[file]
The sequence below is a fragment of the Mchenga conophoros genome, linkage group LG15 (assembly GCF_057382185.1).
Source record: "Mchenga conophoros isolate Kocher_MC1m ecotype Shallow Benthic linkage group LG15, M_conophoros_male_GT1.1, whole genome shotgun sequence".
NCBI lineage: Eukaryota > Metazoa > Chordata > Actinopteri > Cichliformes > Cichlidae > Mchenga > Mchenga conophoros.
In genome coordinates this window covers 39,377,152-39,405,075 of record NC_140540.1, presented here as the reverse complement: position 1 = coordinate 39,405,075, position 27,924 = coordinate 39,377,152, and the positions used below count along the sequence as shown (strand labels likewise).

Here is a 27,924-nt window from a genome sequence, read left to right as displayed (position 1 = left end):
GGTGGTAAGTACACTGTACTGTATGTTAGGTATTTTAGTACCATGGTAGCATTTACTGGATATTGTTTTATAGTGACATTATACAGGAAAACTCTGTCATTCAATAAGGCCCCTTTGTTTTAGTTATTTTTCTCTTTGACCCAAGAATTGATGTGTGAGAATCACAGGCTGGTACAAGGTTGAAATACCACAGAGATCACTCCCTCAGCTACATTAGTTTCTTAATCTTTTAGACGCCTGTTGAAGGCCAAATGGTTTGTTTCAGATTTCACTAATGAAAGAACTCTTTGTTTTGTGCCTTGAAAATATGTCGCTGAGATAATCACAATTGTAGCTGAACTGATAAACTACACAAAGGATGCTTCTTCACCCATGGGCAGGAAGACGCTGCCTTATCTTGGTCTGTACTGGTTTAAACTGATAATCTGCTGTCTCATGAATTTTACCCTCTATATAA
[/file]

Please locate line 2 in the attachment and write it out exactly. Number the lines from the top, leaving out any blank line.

Source record: "Mchenga conophoros isolate Kocher_MC1m ecotype Shallow Benthic linkage group LG15, M_conophoros_male_GT1.1, whole genome shotgun sequence".